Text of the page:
We Need To Talk About Newspapers
Deaglán de Bréadún
I have written this online. You are reading this online. No paper is involved. No trees died in this process of communication. Nor has any money changed hands. So where are we going?
I watched the new documentary on the New York Times, called “Page One” in some places but under another title when I saw it on BBC4 recently. This is the must-see in media circles at the moment.
Frankly, I didn’t find it all that informative. The central figure was a former crack addict who now writes about media for the NYT – his name is David Carr.
He was very entertaining and, despite his lurid past, has come to be respected as a serious and capable journalist. He was a strong defender of the NYT in the film.
I have long been an admirer of that newspaper but this documentary did not give me any great insight into the ways in which the NYT is coping – or not coping as the case may be – with the new dimension that the internet has created. Feel free to contradict me if you feel it contained valuable lessons.
Undoubtedly the world would be the poorer without the “Old Grey Lady”. The onset of online has posed a major challenge to that paper and to all the others.
In the US, some very famous titles have closed down. We have had closures here, but not directly related to online. Nevertheless the challenge must be faced.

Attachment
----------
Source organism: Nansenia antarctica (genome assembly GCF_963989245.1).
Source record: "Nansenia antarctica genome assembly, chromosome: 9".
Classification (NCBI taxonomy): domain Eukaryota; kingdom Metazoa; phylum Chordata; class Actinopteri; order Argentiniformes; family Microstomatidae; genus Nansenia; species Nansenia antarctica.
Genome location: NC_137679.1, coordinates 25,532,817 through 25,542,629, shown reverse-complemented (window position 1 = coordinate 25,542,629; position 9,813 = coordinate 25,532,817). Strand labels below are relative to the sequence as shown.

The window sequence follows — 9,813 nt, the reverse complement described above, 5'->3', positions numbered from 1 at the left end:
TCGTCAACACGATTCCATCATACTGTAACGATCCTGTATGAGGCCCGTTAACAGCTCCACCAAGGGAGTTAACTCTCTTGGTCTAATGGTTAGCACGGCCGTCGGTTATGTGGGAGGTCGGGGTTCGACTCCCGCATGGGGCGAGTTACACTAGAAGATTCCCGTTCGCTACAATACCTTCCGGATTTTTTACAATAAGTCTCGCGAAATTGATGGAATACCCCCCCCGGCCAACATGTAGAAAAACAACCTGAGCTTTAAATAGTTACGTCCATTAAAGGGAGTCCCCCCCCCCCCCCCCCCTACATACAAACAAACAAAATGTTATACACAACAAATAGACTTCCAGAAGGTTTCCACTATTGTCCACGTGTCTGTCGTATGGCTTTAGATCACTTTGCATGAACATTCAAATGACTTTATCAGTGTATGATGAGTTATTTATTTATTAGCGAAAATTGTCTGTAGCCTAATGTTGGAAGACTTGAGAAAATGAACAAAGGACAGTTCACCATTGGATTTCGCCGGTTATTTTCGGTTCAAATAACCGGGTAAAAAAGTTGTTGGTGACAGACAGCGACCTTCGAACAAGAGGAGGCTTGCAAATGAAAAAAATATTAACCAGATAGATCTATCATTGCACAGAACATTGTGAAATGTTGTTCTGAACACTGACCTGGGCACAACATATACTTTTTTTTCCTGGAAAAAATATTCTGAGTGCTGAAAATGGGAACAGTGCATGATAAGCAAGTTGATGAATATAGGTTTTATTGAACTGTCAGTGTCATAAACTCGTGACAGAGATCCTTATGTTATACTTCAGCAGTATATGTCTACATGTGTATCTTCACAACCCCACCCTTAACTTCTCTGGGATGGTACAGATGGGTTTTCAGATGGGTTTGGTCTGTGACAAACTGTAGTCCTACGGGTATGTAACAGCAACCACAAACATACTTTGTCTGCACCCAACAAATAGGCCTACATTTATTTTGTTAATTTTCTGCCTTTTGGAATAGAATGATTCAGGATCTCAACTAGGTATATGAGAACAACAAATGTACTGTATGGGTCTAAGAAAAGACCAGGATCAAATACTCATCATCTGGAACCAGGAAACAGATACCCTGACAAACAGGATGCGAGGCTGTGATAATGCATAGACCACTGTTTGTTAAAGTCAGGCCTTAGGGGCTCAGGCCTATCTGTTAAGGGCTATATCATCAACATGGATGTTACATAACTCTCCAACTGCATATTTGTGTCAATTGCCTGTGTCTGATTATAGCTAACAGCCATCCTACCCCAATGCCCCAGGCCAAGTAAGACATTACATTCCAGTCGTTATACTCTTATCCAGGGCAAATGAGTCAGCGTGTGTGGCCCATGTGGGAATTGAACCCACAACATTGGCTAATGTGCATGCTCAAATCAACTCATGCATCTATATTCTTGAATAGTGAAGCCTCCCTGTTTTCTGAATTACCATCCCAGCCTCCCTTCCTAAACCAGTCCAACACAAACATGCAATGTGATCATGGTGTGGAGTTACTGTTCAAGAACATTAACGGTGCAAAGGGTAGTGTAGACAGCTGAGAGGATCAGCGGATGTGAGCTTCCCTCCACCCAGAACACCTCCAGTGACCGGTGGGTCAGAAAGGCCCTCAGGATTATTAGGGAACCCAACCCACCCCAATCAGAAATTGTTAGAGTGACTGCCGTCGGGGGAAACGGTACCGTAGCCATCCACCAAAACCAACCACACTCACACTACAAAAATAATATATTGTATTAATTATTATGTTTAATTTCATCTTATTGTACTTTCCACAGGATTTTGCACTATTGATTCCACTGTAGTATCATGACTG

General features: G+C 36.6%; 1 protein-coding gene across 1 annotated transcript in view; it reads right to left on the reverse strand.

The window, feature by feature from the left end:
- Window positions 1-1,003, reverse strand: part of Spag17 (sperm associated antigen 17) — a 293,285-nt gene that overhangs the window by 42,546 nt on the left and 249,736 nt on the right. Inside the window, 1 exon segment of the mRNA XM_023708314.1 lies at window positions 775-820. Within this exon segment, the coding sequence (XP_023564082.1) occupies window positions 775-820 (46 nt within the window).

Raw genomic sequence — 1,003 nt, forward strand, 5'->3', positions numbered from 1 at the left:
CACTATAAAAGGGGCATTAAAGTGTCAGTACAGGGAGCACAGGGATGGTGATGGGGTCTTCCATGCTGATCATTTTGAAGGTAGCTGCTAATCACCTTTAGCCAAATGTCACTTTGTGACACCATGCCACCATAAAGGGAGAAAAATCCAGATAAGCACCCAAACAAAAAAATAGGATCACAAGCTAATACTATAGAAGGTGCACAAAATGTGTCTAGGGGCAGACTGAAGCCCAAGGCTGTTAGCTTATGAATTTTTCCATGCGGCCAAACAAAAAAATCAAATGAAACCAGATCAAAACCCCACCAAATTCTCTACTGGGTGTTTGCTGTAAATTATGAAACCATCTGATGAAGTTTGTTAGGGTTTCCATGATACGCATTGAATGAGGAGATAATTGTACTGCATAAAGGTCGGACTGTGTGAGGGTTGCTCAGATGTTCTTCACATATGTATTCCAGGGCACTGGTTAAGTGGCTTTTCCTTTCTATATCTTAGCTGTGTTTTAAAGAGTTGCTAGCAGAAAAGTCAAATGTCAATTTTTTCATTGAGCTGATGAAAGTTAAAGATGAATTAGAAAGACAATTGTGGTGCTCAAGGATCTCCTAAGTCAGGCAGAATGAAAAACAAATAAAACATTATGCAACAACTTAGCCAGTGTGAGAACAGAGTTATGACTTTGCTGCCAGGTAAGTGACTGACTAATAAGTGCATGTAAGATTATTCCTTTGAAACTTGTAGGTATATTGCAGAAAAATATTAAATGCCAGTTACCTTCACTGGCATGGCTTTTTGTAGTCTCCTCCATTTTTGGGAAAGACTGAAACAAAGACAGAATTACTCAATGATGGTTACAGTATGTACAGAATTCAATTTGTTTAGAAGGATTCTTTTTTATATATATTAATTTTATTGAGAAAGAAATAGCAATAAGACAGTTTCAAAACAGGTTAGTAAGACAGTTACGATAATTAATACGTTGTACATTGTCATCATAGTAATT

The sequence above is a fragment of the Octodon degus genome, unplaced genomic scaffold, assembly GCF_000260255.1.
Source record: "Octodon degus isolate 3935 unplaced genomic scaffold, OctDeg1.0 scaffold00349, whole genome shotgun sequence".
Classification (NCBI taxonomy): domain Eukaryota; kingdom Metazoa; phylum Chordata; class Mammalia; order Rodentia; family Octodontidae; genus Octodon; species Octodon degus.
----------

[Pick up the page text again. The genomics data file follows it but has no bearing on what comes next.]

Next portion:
It is often said that journalism is the second oldest profession in the world. But, unlike the oldest one, we are now giving away our services for free in many cases.
There are scare-stories going around that print newspapers will end up as a delicacy for the upper middle-classes, like artisan cheese. Frightening if you work in the business and not without a degree of plausibility.
At one time, I would have opposed setting up a “paywall” to force people to hand over money – albeit through their laser-cards – to read what we write and see the pictures we take.
I have changed my mind about that. But it has to be done sensitively and gradually.
I am no computer geek or wizard – far from it. There is another issue, though, whereby other websites are, er, enriching their store of knowledge from work that originated at a newspaper.
What to do about that?
The internet is a wonderful creation and has revolutionised communications. Long may it thrive! But in the process it would be a pity if good journalists lost their jobs and long-established newspapers who are crucial pillars of democracy perished forever.
Incidentally, the opinions expressed here are my own personal views and I am not a spokesman for The Irish Times Ltd.